Former Allman Brothers guitarist Dickey Betts dropped in on Kid Rock's show last night (Feb. 10) at Los Angeles' House of Blues, guesting on covers of the Allmans' "Ramblin' Man" and Ray Charles' "Wha
Former Allman Brothers guitarist Dickey Betts dropped in on Kid Rock's show last night (Feb. 10) at Los Angeles' House of Blues, guesting on covers of the Allmans' "Ramblin' Man" and Ray Charles' "What'd I Say."
"We have a bunch of mutual friends," Betts tells Billboard.com of Rock, "but I'd never actually met him. I'd been looking forward to it for years."
Betts is in Los Angeles to rehearse for the Grammys' tribute to Southern rock on Sunday, which will feature a variety of country acts singing "Ramblin' Man," Lynyrd Skynyrd's "Freebird" and "Sweet Home Alabama" and Elvin Bishop's "Fooled Around and Fell in Love."
"I'm coming out about halfway into it," Betts reports." When they finish 'Fooled Around and Fell in Love,' I kick in with "Ramblin' Man" with Tim McGraw and then stay out for 'Sweet Home Alabama.'"
The Grammy performance will dovetail into Betts' spring tour with Great Southern, kicking off March 3 in Falls Church, Va. The group now features Betts' longtime collaborator Danny Toler. "Danny was the first guitarist we had in the Allman Brothers back when Duane [Allman] was killed," Betts says.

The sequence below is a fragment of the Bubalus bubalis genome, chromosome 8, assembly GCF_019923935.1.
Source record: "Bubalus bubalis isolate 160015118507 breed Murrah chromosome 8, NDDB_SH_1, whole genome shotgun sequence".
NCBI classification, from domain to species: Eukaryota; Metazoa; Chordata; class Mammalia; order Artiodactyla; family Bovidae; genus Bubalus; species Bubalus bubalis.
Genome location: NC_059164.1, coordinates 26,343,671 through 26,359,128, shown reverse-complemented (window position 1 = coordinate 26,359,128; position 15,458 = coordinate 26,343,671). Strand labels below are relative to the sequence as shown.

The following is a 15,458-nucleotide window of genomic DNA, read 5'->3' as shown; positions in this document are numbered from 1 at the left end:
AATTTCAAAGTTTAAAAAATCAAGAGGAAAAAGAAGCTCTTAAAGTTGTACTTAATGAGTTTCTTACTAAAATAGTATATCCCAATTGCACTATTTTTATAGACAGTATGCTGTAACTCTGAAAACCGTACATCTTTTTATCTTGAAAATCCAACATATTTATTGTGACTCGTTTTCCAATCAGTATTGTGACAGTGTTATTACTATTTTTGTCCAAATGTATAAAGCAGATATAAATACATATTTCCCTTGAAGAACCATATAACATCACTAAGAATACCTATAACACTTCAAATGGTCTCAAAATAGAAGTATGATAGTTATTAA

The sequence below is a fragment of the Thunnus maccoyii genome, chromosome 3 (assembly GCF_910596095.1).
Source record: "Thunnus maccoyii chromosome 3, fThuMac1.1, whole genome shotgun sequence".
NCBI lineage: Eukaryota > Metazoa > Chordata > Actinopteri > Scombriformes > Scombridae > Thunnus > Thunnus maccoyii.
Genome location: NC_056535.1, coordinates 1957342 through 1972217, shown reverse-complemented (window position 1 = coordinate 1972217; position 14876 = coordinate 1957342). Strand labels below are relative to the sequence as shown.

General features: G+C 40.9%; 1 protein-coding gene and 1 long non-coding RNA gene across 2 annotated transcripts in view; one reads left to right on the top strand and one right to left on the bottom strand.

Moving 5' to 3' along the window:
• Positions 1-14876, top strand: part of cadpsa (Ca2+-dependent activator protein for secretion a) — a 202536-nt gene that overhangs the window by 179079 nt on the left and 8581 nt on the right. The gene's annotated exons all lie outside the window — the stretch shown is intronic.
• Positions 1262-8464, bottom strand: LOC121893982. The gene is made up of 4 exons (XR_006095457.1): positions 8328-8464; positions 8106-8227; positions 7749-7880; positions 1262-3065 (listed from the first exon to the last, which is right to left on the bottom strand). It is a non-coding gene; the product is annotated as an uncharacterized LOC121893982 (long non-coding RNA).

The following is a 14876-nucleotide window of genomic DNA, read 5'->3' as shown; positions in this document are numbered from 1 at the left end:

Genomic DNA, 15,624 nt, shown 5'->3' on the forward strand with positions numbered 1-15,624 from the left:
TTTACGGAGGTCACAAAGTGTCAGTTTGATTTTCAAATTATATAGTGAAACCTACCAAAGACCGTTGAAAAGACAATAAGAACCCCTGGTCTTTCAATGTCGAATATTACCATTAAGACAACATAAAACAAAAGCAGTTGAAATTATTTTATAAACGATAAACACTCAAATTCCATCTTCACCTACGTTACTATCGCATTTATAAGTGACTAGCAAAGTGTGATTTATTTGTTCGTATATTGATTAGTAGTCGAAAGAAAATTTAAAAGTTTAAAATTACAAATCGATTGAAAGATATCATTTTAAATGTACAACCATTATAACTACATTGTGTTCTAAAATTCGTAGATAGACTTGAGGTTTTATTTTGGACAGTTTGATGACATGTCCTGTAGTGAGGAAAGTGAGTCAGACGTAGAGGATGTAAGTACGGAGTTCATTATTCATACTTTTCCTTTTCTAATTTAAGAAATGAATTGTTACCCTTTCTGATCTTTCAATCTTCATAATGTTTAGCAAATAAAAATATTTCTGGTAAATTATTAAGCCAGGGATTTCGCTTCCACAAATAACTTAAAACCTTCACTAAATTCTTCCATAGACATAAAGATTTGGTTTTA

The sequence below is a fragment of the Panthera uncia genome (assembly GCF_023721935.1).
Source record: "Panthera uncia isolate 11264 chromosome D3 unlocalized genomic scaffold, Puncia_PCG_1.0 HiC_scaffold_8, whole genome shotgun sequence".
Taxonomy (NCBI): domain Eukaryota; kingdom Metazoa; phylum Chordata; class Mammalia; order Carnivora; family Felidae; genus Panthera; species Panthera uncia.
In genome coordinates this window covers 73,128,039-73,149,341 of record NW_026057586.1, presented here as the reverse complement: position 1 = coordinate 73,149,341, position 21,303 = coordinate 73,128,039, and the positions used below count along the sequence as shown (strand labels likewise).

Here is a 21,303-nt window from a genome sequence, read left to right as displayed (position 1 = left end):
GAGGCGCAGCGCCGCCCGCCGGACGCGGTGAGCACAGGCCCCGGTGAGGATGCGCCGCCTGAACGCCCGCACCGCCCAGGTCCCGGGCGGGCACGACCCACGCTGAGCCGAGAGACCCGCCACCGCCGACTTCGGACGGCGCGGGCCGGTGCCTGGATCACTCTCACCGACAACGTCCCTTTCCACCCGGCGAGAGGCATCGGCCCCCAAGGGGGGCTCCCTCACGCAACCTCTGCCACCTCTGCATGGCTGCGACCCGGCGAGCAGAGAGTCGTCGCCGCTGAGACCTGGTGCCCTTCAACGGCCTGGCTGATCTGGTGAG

Betts says fans can expect the shows to feature "all the songs I wrote when I was with the Brothers: 'Jessica,' 'In Memory of Elizabeth Reed,' 'Ramblin' Man' and 'Blue Sky.' Some of the other guys write, and we do some of their material. We have an acoustic segment, too. We usually play about three hours, if we have the time."
In May, Eagle Rock will release an as-yet-untitled CD/DVD package chronicling Betts' performance at the Rock and Roll Hall of Fame in Cleveland last September. The set will feature a new song, "Cleveland Blues," written the day of the show.
"I was waiting for my son to come down so I was sitting in the bar having a beer," Betts recalls. "I just started messing around with this song in my head. I asked the waiter for a pen and his pad he takes orders on, and jotted this song down and we did it that night."